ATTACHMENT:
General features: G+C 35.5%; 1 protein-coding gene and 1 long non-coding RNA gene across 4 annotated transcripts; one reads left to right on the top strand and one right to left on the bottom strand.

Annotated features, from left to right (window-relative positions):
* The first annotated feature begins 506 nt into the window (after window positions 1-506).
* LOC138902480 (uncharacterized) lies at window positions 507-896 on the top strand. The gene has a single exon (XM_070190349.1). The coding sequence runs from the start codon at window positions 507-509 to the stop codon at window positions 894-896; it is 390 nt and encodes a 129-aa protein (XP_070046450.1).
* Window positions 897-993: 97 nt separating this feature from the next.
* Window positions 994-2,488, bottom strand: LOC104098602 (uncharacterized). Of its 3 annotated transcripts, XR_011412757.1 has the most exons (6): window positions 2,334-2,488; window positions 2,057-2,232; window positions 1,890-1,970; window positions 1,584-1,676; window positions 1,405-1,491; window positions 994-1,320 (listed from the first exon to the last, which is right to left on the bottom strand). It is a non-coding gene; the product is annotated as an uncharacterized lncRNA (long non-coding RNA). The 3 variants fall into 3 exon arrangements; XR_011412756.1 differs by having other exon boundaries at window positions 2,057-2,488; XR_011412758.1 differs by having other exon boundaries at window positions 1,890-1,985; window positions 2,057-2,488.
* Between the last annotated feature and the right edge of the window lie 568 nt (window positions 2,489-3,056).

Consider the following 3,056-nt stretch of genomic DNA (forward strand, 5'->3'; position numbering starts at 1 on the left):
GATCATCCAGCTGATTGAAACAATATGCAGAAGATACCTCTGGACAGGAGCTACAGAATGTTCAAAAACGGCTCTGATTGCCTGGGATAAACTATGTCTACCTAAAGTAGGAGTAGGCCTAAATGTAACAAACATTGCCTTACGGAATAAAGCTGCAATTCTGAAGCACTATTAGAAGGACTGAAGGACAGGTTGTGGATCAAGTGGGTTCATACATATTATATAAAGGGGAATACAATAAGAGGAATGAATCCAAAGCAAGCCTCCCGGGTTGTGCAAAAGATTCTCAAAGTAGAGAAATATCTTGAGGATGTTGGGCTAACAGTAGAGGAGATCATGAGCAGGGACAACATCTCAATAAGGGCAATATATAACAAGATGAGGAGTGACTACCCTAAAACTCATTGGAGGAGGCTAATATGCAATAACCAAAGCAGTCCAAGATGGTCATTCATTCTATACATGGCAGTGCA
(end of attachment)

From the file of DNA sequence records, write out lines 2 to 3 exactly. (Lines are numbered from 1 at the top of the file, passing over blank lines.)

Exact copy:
Annotated features, from left to right (window-relative positions):
* The first annotated feature begins 506 nt into the window (after window positions 1-506).